Admin pages are often used for plugin or theme settings, and sometimes for user guide. However, there are situations you want to add a hidden admin page that only shows under a specific condition, and won’t show in the admin menu. Pages such as WordPress welcome page, credit page for new versions are examples. These page are displayed only once when users update their WordPress websites and they contain only information about the new versions. Plugin authors might want to add similar pages that shows a quick start guide for users when they first install their plugins. And this tutorial will show you how to do that.

Creating an admin page

The first step is creating an admin page. We can do that via add_menu_page or add_submenu_page. We also can use shortcut of them like add_dashboard_page or add_options_page. You can see the full list of these actions on the Codex.

Because the admin page we’re going to create is hidden, it doesn’t matter where it’s inserted. So let’s just use the add_dashboard_page to add it under the Dashboard menu:

add_action( 'admin_menu', function() {
    add_dashboard_page(
        __( 'Welcome', 'textdomain' ),
        __( 'Welcome', 'textdomain' ),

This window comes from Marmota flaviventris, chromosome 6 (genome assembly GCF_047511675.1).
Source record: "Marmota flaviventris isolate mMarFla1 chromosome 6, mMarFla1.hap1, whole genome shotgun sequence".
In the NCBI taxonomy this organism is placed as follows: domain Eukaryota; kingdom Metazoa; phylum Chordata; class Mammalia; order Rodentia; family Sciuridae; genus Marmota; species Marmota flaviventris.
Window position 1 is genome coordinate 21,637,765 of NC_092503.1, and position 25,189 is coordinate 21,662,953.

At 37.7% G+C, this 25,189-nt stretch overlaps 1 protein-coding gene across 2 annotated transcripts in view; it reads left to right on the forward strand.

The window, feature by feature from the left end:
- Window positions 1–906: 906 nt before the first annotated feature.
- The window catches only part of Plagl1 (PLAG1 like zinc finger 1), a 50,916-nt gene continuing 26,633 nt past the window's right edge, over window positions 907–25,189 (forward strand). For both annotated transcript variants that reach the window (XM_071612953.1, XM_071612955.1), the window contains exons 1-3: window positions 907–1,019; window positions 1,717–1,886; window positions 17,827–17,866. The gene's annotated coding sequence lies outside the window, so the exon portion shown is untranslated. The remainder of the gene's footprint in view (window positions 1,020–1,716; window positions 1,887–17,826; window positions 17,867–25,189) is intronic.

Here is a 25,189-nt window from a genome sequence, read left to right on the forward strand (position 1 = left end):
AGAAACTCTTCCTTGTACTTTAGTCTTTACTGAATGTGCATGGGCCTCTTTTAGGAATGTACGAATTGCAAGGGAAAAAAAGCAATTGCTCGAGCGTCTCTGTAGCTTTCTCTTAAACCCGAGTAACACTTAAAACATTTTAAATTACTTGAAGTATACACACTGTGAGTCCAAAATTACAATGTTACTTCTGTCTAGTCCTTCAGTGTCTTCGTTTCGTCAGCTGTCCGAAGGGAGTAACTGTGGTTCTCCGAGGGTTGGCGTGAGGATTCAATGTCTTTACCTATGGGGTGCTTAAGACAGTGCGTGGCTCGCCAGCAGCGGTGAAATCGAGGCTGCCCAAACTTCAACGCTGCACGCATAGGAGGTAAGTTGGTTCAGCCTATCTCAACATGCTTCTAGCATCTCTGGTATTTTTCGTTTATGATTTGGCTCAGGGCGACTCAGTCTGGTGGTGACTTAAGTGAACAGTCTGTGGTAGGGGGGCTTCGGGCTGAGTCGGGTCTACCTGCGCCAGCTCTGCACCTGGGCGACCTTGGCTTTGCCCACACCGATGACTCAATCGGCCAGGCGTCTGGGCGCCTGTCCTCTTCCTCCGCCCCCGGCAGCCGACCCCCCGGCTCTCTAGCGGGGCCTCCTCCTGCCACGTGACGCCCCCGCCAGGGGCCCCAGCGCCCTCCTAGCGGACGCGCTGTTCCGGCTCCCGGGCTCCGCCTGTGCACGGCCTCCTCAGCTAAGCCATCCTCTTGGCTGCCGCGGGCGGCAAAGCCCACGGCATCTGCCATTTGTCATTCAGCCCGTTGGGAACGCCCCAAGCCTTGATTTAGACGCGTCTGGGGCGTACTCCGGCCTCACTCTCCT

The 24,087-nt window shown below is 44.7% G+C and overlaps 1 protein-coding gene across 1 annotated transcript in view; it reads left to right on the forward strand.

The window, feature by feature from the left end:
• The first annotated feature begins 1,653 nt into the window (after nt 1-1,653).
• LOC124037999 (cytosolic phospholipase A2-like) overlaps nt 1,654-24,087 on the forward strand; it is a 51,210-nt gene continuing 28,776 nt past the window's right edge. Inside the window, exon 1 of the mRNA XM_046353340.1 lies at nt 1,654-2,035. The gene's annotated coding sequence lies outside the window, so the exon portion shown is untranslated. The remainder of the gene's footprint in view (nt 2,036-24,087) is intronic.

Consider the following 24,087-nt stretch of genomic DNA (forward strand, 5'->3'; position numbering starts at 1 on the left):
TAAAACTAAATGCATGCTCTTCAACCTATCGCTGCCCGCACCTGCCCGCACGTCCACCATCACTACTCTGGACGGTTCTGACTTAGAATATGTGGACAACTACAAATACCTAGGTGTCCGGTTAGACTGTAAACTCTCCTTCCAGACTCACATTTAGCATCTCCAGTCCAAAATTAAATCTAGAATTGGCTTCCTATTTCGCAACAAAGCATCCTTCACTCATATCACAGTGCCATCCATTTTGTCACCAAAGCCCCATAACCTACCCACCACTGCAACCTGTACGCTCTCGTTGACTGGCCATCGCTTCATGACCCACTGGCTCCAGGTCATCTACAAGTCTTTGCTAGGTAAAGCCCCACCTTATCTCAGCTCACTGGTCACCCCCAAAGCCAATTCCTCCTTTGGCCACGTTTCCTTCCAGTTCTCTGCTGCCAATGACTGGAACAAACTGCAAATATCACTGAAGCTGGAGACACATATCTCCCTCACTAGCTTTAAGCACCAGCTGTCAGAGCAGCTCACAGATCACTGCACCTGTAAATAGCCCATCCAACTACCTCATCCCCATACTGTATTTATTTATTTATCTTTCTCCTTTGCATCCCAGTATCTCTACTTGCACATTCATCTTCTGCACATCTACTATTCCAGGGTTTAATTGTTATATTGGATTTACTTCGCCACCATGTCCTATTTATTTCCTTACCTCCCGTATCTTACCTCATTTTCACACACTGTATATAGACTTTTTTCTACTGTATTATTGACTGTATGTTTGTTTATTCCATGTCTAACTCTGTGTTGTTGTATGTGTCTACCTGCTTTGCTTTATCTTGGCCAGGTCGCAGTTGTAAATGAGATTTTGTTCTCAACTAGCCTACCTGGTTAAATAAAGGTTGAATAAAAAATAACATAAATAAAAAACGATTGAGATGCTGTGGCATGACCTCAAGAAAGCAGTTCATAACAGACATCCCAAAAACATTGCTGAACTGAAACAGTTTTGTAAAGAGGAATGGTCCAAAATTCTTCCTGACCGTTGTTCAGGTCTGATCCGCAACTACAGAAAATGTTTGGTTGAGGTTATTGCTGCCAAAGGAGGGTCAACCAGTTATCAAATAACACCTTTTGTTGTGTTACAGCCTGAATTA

'manage_options',
        'my-welcome',
        'prefix_render'
    );
} );

Render the page content

The last parameter in the function add_dashboard_page above is a callback function that renders the page content. You can output a welcome message the way you want:

function prefix_render() {
    echo '<div class="wrap">';
    // Your content
    echo '</div>';
}

Hide the admin page

The last step is the most important one: hide the admin page. To do this, we use a simple trick: remove the admin menu on admin_head hook. The code is as simple as follows:

add_action( 'admin_head', function() {
    remove_submenu_page( 'index.php', 'my-welcome' );
}

Now your admin page is hidden from the main admin menu. To access to that page, you have to type the URL in the address bar: domain.com/wp-admin/?page=my-welcome. You can put the link somewhere in your plugin to provide extra information to users if they want to see.

Alternatively, you can register and hide the admin page at the same time by setting the parent_slug parameter to null in the function add_submenu_page, like this:

add_action( 'admin_menu', function() {
    add_submenu_page(
        null,
        __( 'Welcome', 'textdomain' ),
        __( 'Welcome', 'textdomain' ),
        'manage_options',
        'my-welcome',
        'prefix_render'
    );
} );

Both methods work quite well. However, the first method (add and remove) can highlight the parent menu when visiting this hidden admin page, while this method cannot.

Using this technique, you can create a welcome page for your plugin that helps users understand what the plugin is, what is it for and how to get started. You can also use it to create a special pages such as support, subscription, etc. while not messing up the admin menu.

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